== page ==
Hal writes: > Here is a direct quote from page 24 of Chaitin's "The Unknowable": > "The general flavor of my work is like this. You compare the complexity of > the axioms to the complexity of the result you're trying to derive, and if > the result is more complex than the axioms, then you can not get it from > those axioms."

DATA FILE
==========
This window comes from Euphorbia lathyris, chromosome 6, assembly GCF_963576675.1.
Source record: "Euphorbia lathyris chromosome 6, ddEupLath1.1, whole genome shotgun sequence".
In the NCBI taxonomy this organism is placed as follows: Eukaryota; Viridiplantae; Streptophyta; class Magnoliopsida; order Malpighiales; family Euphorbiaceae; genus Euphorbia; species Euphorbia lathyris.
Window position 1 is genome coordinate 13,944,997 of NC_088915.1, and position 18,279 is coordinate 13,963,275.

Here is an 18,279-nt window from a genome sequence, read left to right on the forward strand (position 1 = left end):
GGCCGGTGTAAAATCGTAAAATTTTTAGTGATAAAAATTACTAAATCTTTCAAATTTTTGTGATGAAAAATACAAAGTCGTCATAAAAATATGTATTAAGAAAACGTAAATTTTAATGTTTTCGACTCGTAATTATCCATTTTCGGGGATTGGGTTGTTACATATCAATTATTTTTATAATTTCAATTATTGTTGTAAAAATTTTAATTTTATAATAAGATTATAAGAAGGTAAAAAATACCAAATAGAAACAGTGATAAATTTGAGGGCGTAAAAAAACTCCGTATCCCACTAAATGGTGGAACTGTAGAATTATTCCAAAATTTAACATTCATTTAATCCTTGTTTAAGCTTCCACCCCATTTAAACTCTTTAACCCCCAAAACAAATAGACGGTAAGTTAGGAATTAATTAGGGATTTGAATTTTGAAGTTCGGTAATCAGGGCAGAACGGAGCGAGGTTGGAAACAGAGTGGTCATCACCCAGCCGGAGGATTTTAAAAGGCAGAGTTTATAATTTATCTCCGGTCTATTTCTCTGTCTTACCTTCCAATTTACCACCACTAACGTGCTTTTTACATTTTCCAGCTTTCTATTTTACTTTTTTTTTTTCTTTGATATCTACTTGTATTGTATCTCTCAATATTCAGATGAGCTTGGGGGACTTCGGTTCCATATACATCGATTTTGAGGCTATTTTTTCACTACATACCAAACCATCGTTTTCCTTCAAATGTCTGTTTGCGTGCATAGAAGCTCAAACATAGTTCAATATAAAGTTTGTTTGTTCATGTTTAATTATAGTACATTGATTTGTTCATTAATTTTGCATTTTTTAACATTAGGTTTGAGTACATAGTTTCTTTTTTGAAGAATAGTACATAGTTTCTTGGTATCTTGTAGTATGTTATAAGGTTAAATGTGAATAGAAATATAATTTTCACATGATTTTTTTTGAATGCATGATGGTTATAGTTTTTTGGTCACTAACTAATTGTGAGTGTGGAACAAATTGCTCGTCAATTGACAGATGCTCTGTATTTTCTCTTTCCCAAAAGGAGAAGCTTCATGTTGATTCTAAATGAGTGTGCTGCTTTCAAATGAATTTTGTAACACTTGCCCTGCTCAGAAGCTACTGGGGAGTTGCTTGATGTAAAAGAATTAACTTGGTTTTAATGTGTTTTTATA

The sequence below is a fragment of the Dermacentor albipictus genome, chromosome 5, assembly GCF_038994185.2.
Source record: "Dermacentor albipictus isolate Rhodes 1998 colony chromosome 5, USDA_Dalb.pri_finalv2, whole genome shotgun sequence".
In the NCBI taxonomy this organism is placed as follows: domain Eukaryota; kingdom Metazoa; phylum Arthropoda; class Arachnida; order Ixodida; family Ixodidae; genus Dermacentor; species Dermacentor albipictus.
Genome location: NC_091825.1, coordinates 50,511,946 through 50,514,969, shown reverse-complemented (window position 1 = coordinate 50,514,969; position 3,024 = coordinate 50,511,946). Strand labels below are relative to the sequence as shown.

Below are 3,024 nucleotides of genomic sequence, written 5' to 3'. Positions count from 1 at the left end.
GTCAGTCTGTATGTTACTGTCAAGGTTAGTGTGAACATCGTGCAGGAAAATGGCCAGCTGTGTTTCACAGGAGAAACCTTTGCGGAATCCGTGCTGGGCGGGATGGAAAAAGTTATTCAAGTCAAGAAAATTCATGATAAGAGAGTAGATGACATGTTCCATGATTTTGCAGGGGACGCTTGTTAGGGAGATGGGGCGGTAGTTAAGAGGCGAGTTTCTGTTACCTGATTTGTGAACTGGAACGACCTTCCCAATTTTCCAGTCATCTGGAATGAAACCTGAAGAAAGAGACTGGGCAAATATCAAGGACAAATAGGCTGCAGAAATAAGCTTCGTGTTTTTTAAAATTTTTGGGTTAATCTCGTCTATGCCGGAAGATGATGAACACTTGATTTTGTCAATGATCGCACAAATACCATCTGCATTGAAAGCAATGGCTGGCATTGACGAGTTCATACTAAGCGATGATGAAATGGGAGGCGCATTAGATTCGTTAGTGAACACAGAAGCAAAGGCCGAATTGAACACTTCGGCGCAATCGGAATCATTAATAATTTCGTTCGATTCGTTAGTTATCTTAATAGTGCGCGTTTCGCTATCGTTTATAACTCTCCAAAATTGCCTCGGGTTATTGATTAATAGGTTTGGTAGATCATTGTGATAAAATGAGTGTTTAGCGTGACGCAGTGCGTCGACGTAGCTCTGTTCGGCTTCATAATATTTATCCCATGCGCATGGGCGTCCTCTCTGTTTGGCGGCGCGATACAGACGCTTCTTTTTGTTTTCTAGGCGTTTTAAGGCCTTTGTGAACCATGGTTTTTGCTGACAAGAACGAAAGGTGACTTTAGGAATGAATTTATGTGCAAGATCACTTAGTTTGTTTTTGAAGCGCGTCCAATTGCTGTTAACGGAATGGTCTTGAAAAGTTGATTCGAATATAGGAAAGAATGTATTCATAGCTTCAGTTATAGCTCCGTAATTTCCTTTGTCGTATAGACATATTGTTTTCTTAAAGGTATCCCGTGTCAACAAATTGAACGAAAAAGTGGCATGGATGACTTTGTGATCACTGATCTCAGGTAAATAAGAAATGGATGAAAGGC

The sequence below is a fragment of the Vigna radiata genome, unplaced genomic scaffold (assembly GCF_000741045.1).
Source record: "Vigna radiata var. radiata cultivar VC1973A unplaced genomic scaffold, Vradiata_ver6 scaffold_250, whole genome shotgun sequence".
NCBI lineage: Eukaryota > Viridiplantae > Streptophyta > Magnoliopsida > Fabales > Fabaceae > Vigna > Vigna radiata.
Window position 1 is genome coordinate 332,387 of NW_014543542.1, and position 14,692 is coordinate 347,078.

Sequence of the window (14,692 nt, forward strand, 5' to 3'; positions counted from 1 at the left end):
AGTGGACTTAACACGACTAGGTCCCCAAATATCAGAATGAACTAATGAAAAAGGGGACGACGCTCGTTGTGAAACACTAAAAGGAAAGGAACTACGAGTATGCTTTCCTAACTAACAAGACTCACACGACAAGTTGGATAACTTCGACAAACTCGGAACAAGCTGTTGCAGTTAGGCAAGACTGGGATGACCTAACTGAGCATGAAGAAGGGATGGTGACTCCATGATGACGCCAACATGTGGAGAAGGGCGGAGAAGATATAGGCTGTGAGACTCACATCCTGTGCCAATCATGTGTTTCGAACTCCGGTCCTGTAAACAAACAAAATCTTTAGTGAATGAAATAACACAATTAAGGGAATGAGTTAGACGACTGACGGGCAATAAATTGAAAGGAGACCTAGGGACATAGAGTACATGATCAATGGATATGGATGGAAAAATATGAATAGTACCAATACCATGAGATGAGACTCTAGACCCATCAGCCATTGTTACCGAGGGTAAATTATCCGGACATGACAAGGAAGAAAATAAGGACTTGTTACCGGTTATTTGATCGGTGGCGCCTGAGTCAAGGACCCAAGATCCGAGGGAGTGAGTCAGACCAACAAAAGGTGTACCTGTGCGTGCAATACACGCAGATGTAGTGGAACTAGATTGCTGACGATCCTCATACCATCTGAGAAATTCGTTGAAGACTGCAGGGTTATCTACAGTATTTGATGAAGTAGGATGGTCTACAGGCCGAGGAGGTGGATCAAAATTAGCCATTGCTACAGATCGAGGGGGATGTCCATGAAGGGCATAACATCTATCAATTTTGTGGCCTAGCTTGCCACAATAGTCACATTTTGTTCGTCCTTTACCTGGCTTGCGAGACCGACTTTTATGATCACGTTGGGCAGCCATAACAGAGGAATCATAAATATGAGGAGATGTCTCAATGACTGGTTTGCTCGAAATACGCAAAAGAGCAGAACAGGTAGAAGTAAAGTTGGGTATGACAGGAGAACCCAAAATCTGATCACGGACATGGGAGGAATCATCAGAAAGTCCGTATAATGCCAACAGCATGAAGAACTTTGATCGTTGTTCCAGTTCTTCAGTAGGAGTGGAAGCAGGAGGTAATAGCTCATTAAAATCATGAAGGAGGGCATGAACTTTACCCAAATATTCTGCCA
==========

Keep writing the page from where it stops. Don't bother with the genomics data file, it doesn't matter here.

I think Chaitin is paraphrasing his results here. As he says, this just gives the flavor of it. > Here is the second quote. It is from Chaitin's "The Limits of Mathematics" > page 90. > > "The first of these theorems states that an N-bit formal axiomatic system > cannot enable one to exhibit any specific object with a program-size > complexity greater than N + c." When you look at this in detail, he means that the FAS cannot exhibit a specific object that it can PROVE to have large complexity. This article is online at http://www.cs.auckland.ac.nz/CDMTCS/chaitin/rov.html and the statement above is found in the third paragraph. But when we read farther down we find, a more formal statement: "Now consider a formal axiomatic system A of complexity N, i.e., with a set of theorems T_A that considered as an r.e. set as above has self-delimiting program-size complexity H(TA) = N. We show that A cannot enable us to exhibit a specific S-expression s with self-delimiting complexity H(s) greater than N+c. Here c = 4872. See godel2.r." And if we follow the link to godel2.r, which is the lisp program that establishes the result, it says, "Show that a formal system of complexity N can't prove that a specific object has complexity > N + 4872." That's what is actually proven. The FAS cannot PROVE that a specific object has high complexity. The earlier statements were attempts to paraphrase this result and were perhaps somewhat misleading. When he said the FAS would not enable us to exhibit a specific s-expression with high complexity, he meant that the FAS was not able to supply us with a proof of this fact. The whole thrust of Chaitin's result, when you follow it closely and study the LISP code as I did for several hours last night, is that the FAS is limited in the complexity it can prove, not in the complexity of what it can produce. Hal